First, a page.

View in glossary

A type of chronic disease that typically worsens over time and is characterized by long-term breathing problems and poor airflow. Chronic bronchitis and emphysema are older terms used for COPD5

View in glossary

Refers to the heart, and blood vessels

View in glossary

A type of medication that aims to slow the scarring and stiffening of lungs to slow disease progression2

View in glossary

Tiny air sacs in the lungs where the exchange of oxygen and carbon dioxide to and from the blood takes place

View in glossary

A test that shows how well the lungs are working by measuring how much oxygen and carbon dioxide is in the blood. This test requires that a small volume of blood be drawn from the patient3

View in glossary

Techniques that involve breathing in a certain way to control breathlessness and strengthen your lungs

View in glossary

A procedure in which a bronchoscope (a medical instrument like a tube) is passed through the mouth or nose into the lung and fluid is squirted into a small part of the lung and then collected for examination4

View in glossary

A lung condition where the air sacs within the lungs (alveoli) become damaged5

View in glossary

Extreme weariness resulting from exertion or illness

View in glossary

Of unknown cause

View in glossary

Rapid and uncontrolled breathing

View in glossary

A disease where there is progressive scarring or thickening of the lungs without a known cause4

View in glossary

The surgical removal of cells or tissue samples from the lung for examination by a pathologist10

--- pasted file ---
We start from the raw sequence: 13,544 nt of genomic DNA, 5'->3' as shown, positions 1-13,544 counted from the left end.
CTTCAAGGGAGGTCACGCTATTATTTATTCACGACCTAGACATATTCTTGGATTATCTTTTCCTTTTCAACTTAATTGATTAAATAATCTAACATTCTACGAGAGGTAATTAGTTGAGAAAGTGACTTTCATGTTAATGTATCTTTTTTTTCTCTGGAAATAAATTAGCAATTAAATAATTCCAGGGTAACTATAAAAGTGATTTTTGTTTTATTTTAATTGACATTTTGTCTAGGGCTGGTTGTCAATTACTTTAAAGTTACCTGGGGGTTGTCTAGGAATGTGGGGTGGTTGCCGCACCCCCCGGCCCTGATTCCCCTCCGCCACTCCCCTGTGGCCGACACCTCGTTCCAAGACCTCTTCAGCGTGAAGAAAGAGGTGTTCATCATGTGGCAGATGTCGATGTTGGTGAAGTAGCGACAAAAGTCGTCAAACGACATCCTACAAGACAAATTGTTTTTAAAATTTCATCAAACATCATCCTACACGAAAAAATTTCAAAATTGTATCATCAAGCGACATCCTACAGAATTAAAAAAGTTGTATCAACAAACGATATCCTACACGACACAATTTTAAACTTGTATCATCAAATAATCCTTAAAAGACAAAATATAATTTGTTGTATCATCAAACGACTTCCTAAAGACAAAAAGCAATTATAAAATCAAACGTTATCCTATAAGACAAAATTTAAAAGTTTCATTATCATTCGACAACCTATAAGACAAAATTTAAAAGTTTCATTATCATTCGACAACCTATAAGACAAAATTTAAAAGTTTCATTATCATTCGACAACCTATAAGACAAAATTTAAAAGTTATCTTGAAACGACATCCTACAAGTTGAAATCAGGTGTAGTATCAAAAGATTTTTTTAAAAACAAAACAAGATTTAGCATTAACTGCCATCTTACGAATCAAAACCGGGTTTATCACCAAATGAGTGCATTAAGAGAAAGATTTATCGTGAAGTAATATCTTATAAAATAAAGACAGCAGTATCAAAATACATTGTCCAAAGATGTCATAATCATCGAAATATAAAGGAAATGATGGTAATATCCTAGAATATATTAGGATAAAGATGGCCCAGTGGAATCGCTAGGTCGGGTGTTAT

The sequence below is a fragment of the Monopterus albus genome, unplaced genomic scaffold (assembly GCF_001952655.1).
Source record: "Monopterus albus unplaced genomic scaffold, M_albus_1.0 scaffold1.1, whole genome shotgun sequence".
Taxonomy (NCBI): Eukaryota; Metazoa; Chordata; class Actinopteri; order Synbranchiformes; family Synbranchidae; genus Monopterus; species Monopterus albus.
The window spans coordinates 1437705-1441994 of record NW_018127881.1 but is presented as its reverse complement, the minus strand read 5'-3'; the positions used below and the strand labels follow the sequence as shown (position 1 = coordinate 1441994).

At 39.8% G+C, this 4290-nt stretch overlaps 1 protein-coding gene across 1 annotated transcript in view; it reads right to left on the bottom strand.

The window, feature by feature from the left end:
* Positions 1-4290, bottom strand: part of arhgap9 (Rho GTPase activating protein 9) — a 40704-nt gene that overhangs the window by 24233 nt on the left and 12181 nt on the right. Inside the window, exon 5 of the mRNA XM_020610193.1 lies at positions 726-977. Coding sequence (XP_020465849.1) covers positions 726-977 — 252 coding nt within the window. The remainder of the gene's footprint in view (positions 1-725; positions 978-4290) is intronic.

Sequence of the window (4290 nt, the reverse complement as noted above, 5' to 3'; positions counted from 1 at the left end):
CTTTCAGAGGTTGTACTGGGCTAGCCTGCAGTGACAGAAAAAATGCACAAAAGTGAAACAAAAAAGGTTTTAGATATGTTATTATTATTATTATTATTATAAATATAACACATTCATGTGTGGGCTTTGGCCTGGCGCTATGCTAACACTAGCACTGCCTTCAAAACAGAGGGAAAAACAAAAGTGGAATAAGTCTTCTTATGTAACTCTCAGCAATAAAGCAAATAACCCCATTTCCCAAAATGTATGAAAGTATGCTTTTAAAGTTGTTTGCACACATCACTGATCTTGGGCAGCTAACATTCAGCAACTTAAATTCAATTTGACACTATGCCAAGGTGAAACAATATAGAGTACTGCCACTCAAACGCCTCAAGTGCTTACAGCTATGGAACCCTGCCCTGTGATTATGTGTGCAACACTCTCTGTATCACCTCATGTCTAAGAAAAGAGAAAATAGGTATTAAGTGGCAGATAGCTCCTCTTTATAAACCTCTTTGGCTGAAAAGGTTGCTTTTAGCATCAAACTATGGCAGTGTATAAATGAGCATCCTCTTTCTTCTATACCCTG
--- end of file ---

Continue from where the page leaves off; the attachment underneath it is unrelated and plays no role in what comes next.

View in glossary

The lung tissue becomes thickened and stiff

View in glossary

A test that uses a type of X-ray that produces multiple, detailed images of areas inside the body4

View in glossary

A burning sensation in the chest, which can spread to the throat, along with a sour taste in the mouth

View in glossary

Where inflamed tissue is replaced with scar tissue, making it thicken and become stiffer4

View in glossary

A symptom where the ends of the fingers become wider and rounder8

View in glossary

A digestive disease where stomach acid moves up out of the stomach and irritates the lining of the food pipe (oesophagus)9

View in glossary

A physician specializing in the management of diseases of the digestive system

View in glossary

An event characterized by sudden, severe worsening of symptoms or an increase in disease severity1

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In lung transplantation, one or both damaged lungs are replaced with the lungs from a donor. It may be offered if the disease is quickly worsening or very severe.1,2 A lung transplant may improve your quality of life and help you live longer.1,3

However, it is a major operation which carries serious risks. A number of reasons may make it unsuitable for certain patients, such as non-curable infections or substance addiction.1 After a lung transplantation, you will need to take certain medicines for the rest of your life.

Lung transplantation is unfortunately not a cure. It is a decision that is not to be taken lightly and needs careful consideration and assessment.

Not everyone with pulmonary fibrosis is eligible for a lung transplant – some patients may have other co-existing diseases or conditions, such as high blood pressure, that make a lung transplant impossible. Many programs have an upper age limit between 60 and 65 years. There are also only a very small number of donor organs available for transplantation.1,4-6 Therefore, even if you are eligible, you may need to join a long waiting list for a transplant.